By sacrificing a little bit of speed (maybe?) we can compress the

`ctz_bits[]`

array. First we can eliminate odd index values, which

all return '0' shift bits (lsb is '1'), into a single 8 element array.

(This is conceptual code, that could accommodate any bit size).

int ctz_shift_bits = x; int ctz_mask = 2**ctz_shift_bits - 1 int ctz_bits[8] = {0, 1, 2, 1, 3, 1, 2, 1}; while ((u & ctz_mask) == 0) u >>= ctz_shift_bits; if ((u & 1) == 0) { u >>= (u % 16) == 0 ? correct_value : ctz_bits[correct_mask]; }

**Proposal**

Create a method that mimic the function of `__builtin_ctz`

.

These names are just descriptive to show functionality.

1) x.ctz_val -- 12.ctz_val => 3; 13.ctz_val => 13``

2) x.ctz_bits -- x = 12, x.ctz_bits => 2, x = 12 x = 13, x.ctz_bits => 0, x = 13

The ideal case is to use `-__builtin_ctz`

, but I understand the concern about

it's availability on all compilers. Creating these methods can provide the best

of both worlds, by aliasing `ctz_bits`

to `__builtin_ctz`

and choosing which

to use at compile time based on availability. Providing either (or both) will

definitely increase Ruby's internal performance, and help it reach its 3x3 goal,

while providing users with fast and standard methods for these functions.

You can see implementation comparisons with `gcd`

from below.

https://gist.github.com/jzakiya/44eae4feeda8f6b048e19ff41a0c6566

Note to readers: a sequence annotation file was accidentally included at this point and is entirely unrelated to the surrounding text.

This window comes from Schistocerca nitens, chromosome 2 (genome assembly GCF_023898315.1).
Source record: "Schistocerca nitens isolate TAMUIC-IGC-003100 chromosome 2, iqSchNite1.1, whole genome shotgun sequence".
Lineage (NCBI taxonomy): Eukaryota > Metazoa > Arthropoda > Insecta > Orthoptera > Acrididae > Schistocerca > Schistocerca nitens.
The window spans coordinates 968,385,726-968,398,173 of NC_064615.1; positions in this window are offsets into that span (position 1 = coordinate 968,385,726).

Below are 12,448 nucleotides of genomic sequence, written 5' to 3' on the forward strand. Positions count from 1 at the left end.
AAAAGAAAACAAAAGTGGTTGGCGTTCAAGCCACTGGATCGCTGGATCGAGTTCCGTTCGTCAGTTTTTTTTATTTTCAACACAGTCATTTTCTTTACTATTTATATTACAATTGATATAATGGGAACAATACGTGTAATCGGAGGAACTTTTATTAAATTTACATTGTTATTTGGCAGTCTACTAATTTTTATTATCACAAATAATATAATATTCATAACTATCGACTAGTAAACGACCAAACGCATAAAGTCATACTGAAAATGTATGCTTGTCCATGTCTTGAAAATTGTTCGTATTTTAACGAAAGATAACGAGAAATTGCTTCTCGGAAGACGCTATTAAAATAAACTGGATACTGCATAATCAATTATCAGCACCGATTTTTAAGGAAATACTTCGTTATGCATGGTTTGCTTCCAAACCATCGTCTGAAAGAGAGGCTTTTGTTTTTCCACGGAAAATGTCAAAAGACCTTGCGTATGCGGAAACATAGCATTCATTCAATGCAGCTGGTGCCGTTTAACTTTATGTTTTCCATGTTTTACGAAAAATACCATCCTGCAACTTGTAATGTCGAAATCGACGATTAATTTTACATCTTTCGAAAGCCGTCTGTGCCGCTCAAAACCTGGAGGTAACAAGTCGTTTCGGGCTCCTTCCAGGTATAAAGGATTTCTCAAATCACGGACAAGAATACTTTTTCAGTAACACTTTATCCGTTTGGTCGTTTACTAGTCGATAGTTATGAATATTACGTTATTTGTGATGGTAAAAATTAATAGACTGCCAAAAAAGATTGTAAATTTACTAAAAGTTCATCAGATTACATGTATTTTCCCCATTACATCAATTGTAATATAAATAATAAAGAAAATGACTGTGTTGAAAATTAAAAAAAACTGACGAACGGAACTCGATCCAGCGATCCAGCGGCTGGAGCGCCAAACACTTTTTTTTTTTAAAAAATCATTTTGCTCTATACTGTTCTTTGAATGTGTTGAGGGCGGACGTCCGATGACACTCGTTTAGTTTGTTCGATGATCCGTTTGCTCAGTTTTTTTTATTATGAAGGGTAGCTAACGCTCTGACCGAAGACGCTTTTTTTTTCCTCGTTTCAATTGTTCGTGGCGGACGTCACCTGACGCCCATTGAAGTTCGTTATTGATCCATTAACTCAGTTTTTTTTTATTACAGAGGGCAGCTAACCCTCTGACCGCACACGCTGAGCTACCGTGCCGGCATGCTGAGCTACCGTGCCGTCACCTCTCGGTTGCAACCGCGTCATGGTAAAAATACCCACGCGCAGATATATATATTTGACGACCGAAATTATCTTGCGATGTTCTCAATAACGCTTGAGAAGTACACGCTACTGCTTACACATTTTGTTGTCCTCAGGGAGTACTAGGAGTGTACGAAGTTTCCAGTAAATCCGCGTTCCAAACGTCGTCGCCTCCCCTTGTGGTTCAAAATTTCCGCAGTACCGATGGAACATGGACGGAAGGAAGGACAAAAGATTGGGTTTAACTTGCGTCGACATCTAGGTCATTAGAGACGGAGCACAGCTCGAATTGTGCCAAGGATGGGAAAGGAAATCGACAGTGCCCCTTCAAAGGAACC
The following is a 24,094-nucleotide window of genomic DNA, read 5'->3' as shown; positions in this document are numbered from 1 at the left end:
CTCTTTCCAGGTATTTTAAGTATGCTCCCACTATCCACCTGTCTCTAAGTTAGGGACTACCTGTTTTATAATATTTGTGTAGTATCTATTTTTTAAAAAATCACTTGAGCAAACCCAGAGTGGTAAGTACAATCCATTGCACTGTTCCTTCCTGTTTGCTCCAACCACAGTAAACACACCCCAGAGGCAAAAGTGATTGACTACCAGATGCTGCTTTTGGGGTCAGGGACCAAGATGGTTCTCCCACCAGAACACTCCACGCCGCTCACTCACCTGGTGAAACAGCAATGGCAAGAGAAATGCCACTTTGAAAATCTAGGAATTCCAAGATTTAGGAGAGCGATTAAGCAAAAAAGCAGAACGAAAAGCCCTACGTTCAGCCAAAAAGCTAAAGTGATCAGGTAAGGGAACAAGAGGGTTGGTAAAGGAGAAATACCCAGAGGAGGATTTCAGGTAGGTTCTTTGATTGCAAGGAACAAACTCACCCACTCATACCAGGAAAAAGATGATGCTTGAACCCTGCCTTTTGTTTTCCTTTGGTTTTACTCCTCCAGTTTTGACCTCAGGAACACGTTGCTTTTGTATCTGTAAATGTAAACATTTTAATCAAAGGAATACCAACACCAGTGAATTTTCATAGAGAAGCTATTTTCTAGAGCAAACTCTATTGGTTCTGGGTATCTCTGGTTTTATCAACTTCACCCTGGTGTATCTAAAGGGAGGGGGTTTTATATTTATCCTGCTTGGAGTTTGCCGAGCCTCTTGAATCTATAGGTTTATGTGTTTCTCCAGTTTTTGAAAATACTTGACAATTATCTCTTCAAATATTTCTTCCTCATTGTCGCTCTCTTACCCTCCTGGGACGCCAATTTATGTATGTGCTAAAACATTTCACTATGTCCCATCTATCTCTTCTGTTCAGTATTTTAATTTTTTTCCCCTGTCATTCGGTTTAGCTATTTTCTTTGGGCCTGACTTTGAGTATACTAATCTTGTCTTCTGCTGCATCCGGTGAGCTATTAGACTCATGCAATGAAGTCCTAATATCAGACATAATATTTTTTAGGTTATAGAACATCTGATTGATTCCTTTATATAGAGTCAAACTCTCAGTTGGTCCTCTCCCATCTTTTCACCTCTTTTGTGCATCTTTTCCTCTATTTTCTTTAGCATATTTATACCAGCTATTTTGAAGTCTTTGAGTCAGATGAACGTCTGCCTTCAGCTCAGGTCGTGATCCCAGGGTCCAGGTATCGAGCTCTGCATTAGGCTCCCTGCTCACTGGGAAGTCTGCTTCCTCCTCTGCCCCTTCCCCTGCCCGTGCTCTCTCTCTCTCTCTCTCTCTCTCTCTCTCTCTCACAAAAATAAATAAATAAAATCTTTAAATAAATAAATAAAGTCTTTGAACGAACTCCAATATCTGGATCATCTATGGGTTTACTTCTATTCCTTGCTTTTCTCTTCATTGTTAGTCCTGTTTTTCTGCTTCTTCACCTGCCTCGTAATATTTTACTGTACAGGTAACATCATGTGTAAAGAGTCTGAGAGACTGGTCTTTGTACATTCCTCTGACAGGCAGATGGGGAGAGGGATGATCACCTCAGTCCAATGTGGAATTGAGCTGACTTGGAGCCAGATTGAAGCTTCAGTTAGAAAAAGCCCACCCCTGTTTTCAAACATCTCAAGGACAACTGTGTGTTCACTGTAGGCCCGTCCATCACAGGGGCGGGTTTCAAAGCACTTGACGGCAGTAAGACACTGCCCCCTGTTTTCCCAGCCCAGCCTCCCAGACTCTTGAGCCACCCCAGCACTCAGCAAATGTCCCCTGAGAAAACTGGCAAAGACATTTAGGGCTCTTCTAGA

The `xx_a`

versions mimic those using `__builtin_ctz`

.

Below shows the differences in ruby `gcd`

implementations.

The standard lib implementation `rubygcd`

is slowest, `ruby_a`

is 1/3 faster,

and `ruby_b`

(using, `builtin_ctz`

) is almost fully 2x faster. They clearly

display specific, and possible, performance benefits of this proposals.

[jzakiya@jabari-pc ~]$ ./gcd2 gcd between numbers in [1 and 2000] gcdwikipedia7fast32 : time = 73 gcdwikipedia4fast : time = 113 gcdFranke : time = 133 gcdwikipedia3fast : time = 139 gcdwikipedia2fastswap : time = 162 gcdwikipedia5fast : time = 140 gcdwikipedia7fast : time = 129 gcdwikipedia2fast : time = 161 gcdwikipedia6fastxchg : time = 145 gcdwikipedia2fastxchg : time = 168 gcd_iterative_mod : time = 230 gcd_recursive : time = 232 basicgcd : time = 234 rubygcd : time = 305 gcdwikipedia2 : time = 312 gcdwikipedia7fast32_a : time = 129 gcdwikipedia4fast_a : time = 149 rubygcd_a : time = 193 rubygcd_b : time = 169 gcd between numbers in [1000000001 and 1000002000] gcdwikipedia7fast32 : time = 76 gcdwikipedia4fast : time = 106 gcdFranke : time = 121 gcdwikipedia3fast : time = 127 gcdwikipedia2fastswap : time = 153 gcdwikipedia5fast : time = 126 gcdwikipedia7fast : time = 118 gcdwikipedia2fast : time = 148 gcdwikipedia6fastxchg : time = 134 gcdwikipedia2fastxchg : time = 154 gcd_iterative_mod : time = 215 gcd_recursive : time = 214 basicgcd : time = 220 rubygcd : time = 287 gcdwikipedia2 : time = 289 gcdwikipedia7fast32_a : time = 116 gcdwikipedia4fast_a : time = 142 rubygcd_a : time = 180 rubygcd_b : time = 155

#### Updated by ahorek (Pavel Rosický) almost 2 years ago

hi, such fallback already exists

https://github.com/ruby/ruby/commit/4cf460a7bb258d3d61414d2f74df4c0f83c6a3af

I don't know if your implementation is faster, but it's certanly not worth to optimize for platforms without `__builtin_ctz`

support.